New Study Looks at D.C. HIV Rate
June 22, 2012
Ahead of next month's International AIDS Conference in Washington, an assessment released Wednesday shows that HIV remains at epidemic levels in the District.
The D.C. Department of Health's annual HIV/AIDS update, which covers 2010, shows that 14,465 people were living with the disease that year, for a prevalence rate of 2.7 percent among residents older than 12. This is among the highest prevalence rates of any US city. The figure is more accurate than in previous years due to an improved tracking system that eliminates duplication.
In a statement, Mayor Vincent C. Gray (D) noted Washington has improved its ability to quickly connect those diagnosed with HIV/AIDS to care. In 2010, 76.1 percent of infected people were linked to care within three months, up from 58 percent in 2006.
However, data from an ongoing CDC-funded survey of 21 cities show Washington has a "very serious heterosexual epidemic," said Greg Pappas, the Health Department's senior director. In 2008, the survey sampled 750 heterosexuals in areas of the District with high rates of infection and poverty; it found an overall infection rate of 5.2 percent, climbing to 6.3 percent among at-risk women. By 2010, those rates had risen to 8 percent and 12.1 percent, respectively. The demographic characteristics of the 482 participants in 2010 were similar to those in the previous survey: Nearly all were black; 62 percent earned less than $10,000; and 37 percent were unemployed.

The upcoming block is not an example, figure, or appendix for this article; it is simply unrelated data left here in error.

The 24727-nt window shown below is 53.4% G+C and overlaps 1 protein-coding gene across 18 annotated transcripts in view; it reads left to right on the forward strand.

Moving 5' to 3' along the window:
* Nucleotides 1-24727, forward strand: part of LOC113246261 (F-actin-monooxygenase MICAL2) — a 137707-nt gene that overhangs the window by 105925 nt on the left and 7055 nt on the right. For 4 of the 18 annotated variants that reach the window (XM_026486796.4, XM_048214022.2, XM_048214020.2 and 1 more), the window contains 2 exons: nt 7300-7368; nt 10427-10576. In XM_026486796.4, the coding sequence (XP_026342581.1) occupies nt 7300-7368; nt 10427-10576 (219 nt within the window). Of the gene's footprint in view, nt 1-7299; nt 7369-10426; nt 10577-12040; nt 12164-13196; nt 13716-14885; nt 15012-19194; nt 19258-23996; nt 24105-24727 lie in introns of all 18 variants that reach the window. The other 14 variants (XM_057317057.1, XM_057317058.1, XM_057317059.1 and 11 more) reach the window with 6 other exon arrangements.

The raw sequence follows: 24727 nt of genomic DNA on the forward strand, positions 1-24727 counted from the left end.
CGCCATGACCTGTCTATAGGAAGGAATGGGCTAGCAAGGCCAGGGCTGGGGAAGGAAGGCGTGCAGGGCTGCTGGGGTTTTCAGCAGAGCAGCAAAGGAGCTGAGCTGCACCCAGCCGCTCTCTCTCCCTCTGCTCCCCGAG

Officials noted that the survey interviewed individuals with connections to high-risk social networks, in which HIV infection is high and the chances of becoming infected are greater. Pappas said the sample size also is limited.
But unlike other cities where the at-risk population is concentrated among IV drug users or men who have sex with men, Washington has a very "mixed epidemic" that disproportionately affects blacks. In addition, 20 percent to 30 percent of the District's HIV-positive residents are "probably walking around infected and don't know it," Pappas said.
06.21.2012; Lena H. Sun
This article was provided by U.S. Centers for Disease Control and Prevention. It is a part of the publication CDC HIV/Hepatitis/STD/TB Prevention News Update. Visit the CDC's website to find out more about their activities, publications and services.
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